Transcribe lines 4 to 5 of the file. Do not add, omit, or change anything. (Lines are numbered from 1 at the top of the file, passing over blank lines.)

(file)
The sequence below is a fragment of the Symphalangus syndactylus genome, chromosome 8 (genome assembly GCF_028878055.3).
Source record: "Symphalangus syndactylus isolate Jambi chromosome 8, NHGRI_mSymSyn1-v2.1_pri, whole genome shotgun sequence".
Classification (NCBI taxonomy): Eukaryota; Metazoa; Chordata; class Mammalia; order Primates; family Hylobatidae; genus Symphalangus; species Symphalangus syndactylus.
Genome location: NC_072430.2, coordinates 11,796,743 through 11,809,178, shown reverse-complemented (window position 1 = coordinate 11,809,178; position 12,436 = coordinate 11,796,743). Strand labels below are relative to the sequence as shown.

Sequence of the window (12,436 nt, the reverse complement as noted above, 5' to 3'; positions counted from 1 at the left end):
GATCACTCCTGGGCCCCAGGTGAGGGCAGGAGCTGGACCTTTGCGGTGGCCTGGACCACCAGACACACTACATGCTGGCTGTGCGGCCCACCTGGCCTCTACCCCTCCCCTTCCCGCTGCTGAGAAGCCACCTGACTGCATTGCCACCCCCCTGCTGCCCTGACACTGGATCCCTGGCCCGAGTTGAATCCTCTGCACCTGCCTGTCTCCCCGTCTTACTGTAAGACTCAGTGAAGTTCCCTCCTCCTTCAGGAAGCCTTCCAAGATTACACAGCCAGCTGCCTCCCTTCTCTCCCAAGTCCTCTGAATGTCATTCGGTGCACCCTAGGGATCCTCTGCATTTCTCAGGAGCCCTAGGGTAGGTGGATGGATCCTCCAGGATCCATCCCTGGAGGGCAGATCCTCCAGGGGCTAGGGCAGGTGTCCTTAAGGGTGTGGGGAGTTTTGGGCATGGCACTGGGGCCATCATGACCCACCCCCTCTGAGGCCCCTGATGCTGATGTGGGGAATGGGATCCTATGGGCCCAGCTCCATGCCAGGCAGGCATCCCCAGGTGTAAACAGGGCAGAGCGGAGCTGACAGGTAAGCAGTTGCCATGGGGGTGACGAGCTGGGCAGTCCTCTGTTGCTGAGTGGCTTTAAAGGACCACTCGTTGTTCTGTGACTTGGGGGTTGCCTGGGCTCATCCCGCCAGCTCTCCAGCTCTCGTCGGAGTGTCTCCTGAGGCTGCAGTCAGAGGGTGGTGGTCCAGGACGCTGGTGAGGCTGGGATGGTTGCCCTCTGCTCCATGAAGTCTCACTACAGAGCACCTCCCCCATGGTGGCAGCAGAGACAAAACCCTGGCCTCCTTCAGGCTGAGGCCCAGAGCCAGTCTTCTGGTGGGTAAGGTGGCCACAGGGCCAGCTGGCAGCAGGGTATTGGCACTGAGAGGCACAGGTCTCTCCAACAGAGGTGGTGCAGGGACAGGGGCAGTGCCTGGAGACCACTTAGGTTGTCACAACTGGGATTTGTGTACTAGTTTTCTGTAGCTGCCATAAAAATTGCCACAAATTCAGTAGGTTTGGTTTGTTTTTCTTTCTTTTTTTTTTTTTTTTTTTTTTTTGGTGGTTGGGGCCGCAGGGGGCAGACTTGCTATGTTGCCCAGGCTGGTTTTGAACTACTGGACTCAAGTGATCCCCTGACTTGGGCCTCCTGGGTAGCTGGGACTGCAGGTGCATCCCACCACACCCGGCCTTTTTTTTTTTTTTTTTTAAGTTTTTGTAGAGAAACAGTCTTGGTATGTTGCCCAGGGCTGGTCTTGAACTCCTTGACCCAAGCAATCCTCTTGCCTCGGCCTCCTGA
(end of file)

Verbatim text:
Genome location: NC_072430.2, coordinates 11,796,743 through 11,809,178, shown reverse-complemented (window position 1 = coordinate 11,809,178; position 12,436 = coordinate 11,796,743). Strand labels below are relative to the sequence as shown.

Sequence of the window (12,436 nt, the reverse complement as noted above, 5' to 3'; positions counted from 1 at the left end):